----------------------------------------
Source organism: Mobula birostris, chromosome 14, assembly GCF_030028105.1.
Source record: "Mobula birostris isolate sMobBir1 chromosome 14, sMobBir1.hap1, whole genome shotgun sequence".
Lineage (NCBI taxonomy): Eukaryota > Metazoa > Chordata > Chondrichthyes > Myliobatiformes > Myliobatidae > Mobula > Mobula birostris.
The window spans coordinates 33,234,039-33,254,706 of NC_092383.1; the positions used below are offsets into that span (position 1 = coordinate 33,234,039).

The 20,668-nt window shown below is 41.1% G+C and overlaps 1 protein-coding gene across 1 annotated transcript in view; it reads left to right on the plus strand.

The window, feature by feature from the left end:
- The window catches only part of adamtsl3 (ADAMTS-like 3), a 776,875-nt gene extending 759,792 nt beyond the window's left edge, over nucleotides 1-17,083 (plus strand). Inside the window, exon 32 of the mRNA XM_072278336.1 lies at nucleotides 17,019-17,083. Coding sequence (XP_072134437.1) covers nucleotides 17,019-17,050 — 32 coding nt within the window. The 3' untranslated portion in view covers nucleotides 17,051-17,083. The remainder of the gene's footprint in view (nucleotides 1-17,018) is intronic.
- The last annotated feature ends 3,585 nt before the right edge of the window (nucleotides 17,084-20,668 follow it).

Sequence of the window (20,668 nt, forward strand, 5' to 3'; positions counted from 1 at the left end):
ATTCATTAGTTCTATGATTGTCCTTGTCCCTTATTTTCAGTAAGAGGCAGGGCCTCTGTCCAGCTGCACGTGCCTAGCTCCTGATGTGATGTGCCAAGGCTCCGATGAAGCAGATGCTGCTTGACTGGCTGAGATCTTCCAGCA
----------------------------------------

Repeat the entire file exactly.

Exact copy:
Source organism: Mobula birostris, chromosome 14, assembly GCF_030028105.1.
Source record: "Mobula birostris isolate sMobBir1 chromosome 14, sMobBir1.hap1, whole genome shotgun sequence".
Lineage (NCBI taxonomy): Eukaryota > Metazoa > Chordata > Chondrichthyes > Myliobatiformes > Myliobatidae > Mobula > Mobula birostris.
The window spans coordinates 33,234,039-33,254,706 of NC_092383.1; the positions used below are offsets into that span (position 1 = coordinate 33,234,039).

The 20,668-nt window shown below is 41.1% G+C and overlaps 1 protein-coding gene across 1 annotated transcript in view; it reads left to right on the plus strand.

The window, feature by feature from the left end:
- The window catches only part of adamtsl3 (ADAMTS-like 3), a 776,875-nt gene extending 759,792 nt beyond the window's left edge, over nucleotides 1-17,083 (plus strand). Inside the window, exon 32 of the mRNA XM_072278336.1 lies at nucleotides 17,019-17,083. Coding sequence (XP_072134437.1) covers nucleotides 17,019-17,050 — 32 coding nt within the window. The 3' untranslated portion in view covers nucleotides 17,051-17,083. The remainder of the gene's footprint in view (nucleotides 1-17,018) is intronic.
- The last annotated feature ends 3,585 nt before the right edge of the window (nucleotides 17,084-20,668 follow it).

Sequence of the window (20,668 nt, forward strand, 5' to 3'; positions counted from 1 at the left end):
ATTCATTAGTTCTATGATTGTCCTTGTCCCTTATTTTCAGTAAGAGGCAGGGCCTCTGTCCAGCTGCACGTGCCTAGCTCCTGATGTGATGTGCCAAGGCTCCGATGAAGCAGATGCTGCTTGACTGGCTGAGATCTTCCAGCA